Table 2 presents 5-year relative survival rates for patients with invasive breast cancer by race-ethnicity and stage at diagnosis. Relative survival represents the percentage of women who survive breast cancer for 5 years after diagnosis adjusted for baseline mortality from other causes. These data from women who were diagnosed in the 11 SEER regions between 1992 and 199738 confirm the poorer survival of AA women with breast cancer, even within groups controlled for stage. Survival rates were most disparate for women diagnosed with AJCC Stage III disease: The 5-year relative survival rate for AA women was 37%, substantially lower compared with the rate for whites (58%) and Asians/Pacific Islanders (53%).

The NCDB provides some stage specific and age specific, relative survival information specific to AA women who were diagnosed between 1985 and 1988.12 For women in the NCDB with AJCC Stage I disease, the 5-year relative survival rates were 90%, 86%, and 78%, respectively, for patients age < 35 years, ages 35–49 years, and age ≥ 50 years. For women in the NCDB with Stage II disease, similar age specific, the 5-year relative survival rates were 68%, 70%, and 66%, respectively. Comparable rates were not available from the SEER Program, because AJCC stage was not collected for patients who were diagnosed before 1988.

Limitations of Cancer Surveillance Data

Representativeness of AA populations covered by surveillance programs

Population-based cancer surveillance programs administered by SEER and the NPCR were designed to monitor cancer in geographically defined populations, not racially or ethnically defined populations. Thus, the AA populations covered by these programs may not be entirely representative of the AA population at large. Existing SEER Program regions were selected both for their ability to operate a population-based registry and for the ethnic composition of their populations; however, together, they do not include all subpopulations of AA women in the United States. Although census data indicate that 13% of the 1990 United States female population was identified as AA, only 8% of the female population covered by the 11 SEER regions were identified as AA. Most of the AA women currently covered by SEER reside in five largely urban regions, including Detroit (30%), Los Angeles (27%), Atlanta (19%), San Francisco/Oakland (13%), and Connecticut (7%), with small proportions resident in Seattle (3%) and the San Jose/Monterey, Iowa, New Mexico, Hawaii, and Utah regions (1% each). No SEER county with a substantial AA population (at least 5%) was classified as rural by the 1990 Census.40 Thus, SEER breast cancer data for AA women reflect the incidence and survival patterns for a highly urban AA female population. In addition, this population likely has higher socioeconomic status compared with the AA female population at large, because 20 SEER counties with substantial numbers of AA residents had significantly higher levels of education and income compared with non-SEER counties that had similar numbers of AA residents.40 Because higher regional socioeconomic status has been associated previously with elevated breast cancer rates in AA populations,5, 19 breast cancer patterns gleaned from SEER data may overestimate incidence for the AA female population at large. This possibility has been raised previously with the observation that breast cancer rates in predominantly black, rural counties in North Carolina and Georgia are substantially lower compared with the overall SEER rate.41 Geographic representation of the AA population also is skewed in the SEER Program, because only one SEER region (metropolitan Atlanta) includes AA residents in the southern United States, the region with the highest density of AA population. Thus, the SEER database probably has provided an accurate reflection of the impact of breast cancer in urban, Western, and Midwestern communities over the last 3 decades, but it has not provided information about breast cancer in rural and southern AA communities. The inclusion of rural and southern AA populations was an important objective of the program's expansion, which increased SEER coverage to 24% of the total AA population in the United States.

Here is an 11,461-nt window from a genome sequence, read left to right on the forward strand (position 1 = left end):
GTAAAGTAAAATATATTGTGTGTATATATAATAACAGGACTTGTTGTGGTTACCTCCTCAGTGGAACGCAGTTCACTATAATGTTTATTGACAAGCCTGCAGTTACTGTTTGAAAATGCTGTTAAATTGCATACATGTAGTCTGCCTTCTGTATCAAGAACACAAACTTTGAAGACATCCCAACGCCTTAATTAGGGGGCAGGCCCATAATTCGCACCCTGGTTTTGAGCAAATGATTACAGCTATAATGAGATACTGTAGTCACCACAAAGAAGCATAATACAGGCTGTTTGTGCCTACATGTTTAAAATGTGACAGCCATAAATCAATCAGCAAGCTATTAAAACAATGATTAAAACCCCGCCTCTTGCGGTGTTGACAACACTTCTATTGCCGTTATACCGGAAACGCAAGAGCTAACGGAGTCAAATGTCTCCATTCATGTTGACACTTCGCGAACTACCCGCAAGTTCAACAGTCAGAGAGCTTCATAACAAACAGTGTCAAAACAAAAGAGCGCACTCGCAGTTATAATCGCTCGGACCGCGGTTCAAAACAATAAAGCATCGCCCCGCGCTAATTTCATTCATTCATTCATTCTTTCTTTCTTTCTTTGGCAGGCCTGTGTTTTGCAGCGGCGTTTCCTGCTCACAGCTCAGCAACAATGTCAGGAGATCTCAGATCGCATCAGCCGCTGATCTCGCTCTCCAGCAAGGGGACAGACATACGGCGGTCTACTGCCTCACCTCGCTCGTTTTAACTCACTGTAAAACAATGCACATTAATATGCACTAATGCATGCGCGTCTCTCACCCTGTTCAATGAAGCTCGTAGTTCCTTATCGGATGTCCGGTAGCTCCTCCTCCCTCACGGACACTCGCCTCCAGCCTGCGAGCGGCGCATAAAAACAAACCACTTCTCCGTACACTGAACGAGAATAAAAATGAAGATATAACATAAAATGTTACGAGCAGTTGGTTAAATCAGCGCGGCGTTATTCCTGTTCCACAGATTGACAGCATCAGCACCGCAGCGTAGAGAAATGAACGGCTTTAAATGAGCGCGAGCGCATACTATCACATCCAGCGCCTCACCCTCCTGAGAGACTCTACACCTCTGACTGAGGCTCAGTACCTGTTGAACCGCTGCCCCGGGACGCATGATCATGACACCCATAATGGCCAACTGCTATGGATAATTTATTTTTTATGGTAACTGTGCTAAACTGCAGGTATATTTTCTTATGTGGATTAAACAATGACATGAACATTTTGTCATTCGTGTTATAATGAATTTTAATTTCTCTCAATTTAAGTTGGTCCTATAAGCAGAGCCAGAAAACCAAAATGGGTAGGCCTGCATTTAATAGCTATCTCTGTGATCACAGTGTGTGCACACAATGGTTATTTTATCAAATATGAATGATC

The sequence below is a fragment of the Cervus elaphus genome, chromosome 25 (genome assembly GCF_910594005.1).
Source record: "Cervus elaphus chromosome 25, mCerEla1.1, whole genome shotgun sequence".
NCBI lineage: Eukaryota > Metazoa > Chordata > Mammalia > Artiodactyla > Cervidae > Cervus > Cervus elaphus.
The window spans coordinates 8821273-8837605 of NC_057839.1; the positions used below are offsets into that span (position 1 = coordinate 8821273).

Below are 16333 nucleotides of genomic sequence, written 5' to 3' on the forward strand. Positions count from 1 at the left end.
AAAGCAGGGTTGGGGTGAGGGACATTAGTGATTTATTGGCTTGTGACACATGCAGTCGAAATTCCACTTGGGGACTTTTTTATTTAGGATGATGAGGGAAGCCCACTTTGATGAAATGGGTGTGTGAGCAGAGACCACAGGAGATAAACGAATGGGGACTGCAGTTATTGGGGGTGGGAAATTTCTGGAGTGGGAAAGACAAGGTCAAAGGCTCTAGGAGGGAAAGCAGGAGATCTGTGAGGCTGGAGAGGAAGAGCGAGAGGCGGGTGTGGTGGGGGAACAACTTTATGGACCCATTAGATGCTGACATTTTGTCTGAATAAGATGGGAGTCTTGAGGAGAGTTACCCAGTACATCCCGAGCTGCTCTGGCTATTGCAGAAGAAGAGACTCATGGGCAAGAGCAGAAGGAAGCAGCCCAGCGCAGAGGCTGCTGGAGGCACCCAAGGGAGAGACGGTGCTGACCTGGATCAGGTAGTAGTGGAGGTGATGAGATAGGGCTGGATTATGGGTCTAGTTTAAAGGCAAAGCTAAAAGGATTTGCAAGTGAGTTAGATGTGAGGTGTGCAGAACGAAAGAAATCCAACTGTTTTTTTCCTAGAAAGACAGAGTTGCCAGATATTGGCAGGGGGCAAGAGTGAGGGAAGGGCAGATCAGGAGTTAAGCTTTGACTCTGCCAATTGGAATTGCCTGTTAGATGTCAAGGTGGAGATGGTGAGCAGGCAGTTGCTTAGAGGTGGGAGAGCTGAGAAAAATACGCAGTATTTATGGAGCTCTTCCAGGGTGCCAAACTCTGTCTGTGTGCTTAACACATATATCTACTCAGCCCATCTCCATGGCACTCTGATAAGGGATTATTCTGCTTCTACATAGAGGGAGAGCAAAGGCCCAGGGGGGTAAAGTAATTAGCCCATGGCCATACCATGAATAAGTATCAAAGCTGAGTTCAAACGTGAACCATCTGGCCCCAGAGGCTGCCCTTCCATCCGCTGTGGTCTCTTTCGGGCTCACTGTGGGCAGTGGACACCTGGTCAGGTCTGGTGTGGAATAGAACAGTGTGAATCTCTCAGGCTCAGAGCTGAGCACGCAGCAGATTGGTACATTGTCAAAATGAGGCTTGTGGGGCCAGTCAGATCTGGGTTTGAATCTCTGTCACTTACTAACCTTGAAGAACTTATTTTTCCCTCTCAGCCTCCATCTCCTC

The continued aggregation of state cancer registry data by the NPCR and the NAACCR will be particularly helpful in the study of breast cancer incidence among AA women, because it will facilitate comparisons of breast cancer characteristics in well-studied urban populations with those in previously understudied rural and Southern United States populations. In addition, the boosted numbers will allow for more accurate and stable estimates of breast cancer incidence among AA women across the United States as well as providing more statistical power for subgroup analyses by age.